• Organic Marxism: An Alternative to Capitalism and Ecological Catastrophe

  • Toward Ecological Civilization, Volume 3
  • By: Philip Clayton, Justin Heinzekehr
  • Narrated by: Seth Clayton
  • Length: 8 hrs and 16 mins
  • Unabridged Audiobook
  • Release date: 11-30-15
  • Language: English
  • Publisher: Process Century Press
  • 4 out of 5 stars 4.0 (8 ratings)

Regular price: $19.95

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Publisher's Summary

This revolutionary book fuses the enduring legacy of socialism - government for the common good - with the best of the environmental movement and the newest insights from sustainability studies. The result is a manifesto in the tradition of Bill McKibben's Eaarth - a road map forward in the face of the growing environmental catastrophe, which is the most complex crisis humanity has ever faced.
American conservatives like to say that Marxism was destroyed by its opponents and by the mistakes of Marxist governments. Organic Marxism provides the definitive answer to this charge. New economic evidence reveals that Marx's predictions are coming true in ways once thought impossible. Today the wealthiest class, the richest 1 percent, possesses more wealth and power than ever before, whereas the 99 percent are slipping economically, and the majority of humans live in increasing poverty. Above all else, the global environmental crisis changes everything.
Clayton and Heinzekehr show how, over the last decades, rich individuals and multinational corporations have acted selfishly to increase their own wealth - with devastating ecological consequences. The data make it clear that the planet has reached the limits of its capacity. The authors trace the unimaginable environmental and social consequences that (scientists tell us) global warming will bring: mass extinctions, food and water shortages, violent weather, rising oceans. Why, then, do our governments continue to favor the wealthy? Why do they take no action...or actually worsen the situation?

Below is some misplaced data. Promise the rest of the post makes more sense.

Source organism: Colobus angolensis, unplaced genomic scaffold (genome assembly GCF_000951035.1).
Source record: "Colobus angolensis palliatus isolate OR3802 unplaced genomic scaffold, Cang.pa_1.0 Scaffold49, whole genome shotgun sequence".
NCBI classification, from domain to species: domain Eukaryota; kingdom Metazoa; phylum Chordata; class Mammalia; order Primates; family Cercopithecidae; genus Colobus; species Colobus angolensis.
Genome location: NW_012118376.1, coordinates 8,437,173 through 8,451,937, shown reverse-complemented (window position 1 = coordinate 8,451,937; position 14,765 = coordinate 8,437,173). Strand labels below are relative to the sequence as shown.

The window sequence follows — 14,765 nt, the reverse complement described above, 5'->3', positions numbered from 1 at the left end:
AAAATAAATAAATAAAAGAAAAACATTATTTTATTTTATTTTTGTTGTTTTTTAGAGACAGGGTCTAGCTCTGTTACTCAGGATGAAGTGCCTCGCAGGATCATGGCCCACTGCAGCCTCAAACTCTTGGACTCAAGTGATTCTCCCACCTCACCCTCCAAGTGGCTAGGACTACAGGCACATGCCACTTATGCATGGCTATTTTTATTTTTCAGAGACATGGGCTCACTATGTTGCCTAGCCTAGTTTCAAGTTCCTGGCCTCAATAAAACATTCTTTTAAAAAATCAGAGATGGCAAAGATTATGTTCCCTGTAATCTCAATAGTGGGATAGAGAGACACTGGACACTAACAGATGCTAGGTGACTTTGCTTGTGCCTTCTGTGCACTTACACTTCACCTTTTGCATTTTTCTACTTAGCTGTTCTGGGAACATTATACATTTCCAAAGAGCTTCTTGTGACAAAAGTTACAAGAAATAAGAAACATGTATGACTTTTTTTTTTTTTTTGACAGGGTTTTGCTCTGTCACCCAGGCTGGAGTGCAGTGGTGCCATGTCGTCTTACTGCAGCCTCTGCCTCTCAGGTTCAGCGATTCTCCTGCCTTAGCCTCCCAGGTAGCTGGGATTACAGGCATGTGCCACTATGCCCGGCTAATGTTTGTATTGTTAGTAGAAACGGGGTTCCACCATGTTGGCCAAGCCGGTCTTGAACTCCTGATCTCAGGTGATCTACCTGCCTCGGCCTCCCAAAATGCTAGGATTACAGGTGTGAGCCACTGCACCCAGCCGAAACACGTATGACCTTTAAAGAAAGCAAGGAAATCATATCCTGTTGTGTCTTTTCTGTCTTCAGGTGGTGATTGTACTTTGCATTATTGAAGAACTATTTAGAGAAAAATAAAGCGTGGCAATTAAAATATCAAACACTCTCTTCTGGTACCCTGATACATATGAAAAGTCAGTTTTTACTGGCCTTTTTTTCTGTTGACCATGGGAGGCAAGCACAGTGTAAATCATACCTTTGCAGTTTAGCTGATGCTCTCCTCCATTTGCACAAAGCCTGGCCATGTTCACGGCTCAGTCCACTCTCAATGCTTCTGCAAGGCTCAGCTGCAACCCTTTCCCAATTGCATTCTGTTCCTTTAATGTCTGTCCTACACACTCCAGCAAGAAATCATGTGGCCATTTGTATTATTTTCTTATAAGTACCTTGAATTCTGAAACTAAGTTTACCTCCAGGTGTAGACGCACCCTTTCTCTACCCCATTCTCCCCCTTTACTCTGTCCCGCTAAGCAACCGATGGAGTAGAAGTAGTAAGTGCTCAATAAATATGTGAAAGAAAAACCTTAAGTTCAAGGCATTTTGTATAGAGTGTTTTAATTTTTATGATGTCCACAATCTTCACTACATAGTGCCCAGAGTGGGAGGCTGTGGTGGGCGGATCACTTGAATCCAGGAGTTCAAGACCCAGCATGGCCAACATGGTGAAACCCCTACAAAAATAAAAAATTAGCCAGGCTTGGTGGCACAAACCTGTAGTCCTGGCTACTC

Organic Marxism shows why the situation is not hopeless, however. The vast majority of humans favor sustainable systems and lifestyles.
©2014 Process Century Press (P)2015 Process Century Press
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Customer Reviews

Most Helpful
2 out of 5 stars
By MGB on 11-22-17

Marx sans Revolution

It's basically a revision of Marxism where you have to wait for environmental disaster and devastation before you can take any steps towards change. For this reason the book delves into abstract utopianism throughout when it comes to providing actual solutions for overthrowing capitalist anarchy. It also uses the word "reform" a lot when referring to what Marx wanted when he was clearly a revolutionary if you care to read the Communist Manifesto. The book criticizes Marx, Lenin and Mao for being overly deterministic and "certain" of a socialist order without touching on the concrete socioeconomic realities that were interlocked with their time. It focuses solely on and criticizes their "ideas" as leaders in an idealist way by doing this. Suggesting that "if only their ideas were correct socialism would've worked!". This is true in an abstract sense, but you can't promote this "organic" view of dialectics (which isn't even really new) but then criticize previous socialist governments solely by looking at their ideas without looking at their concrete histories and contexts. The critique needs to be concrete and real. It's intellectually dishonest and hypocritical to do this.

On another note the book attempts to turn Marx into an eco-socialist and thus treats class struggle (a central factor in Marx and Engels work) as a peripheral or unnecessary aspect of Marx when it was in fact driving his entire theory and worldview. To reduce class struggle to "modernism" is ridiculous. There's no harm in emphasizing Marx's views on the environment and the like, but it basically becomes liberalism while purporting not to be when it virtually ignores class struggle while doing so. It doesn't provide any solutions with dealing with or overthrowing capitalist states and is basically environmental determinism in the camp of Jared Diamond with very slight socialist leanings. The narrator was great but the book itself a 2/5 in terms of practicality.

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Customer Reviews

Most Helpful
1 out of 5 stars
By ayman on 02-28-18

Very boring

So boring book , they are talking about something but not actually discussing
This book could be sum in just 20 pages and rest are just nothing

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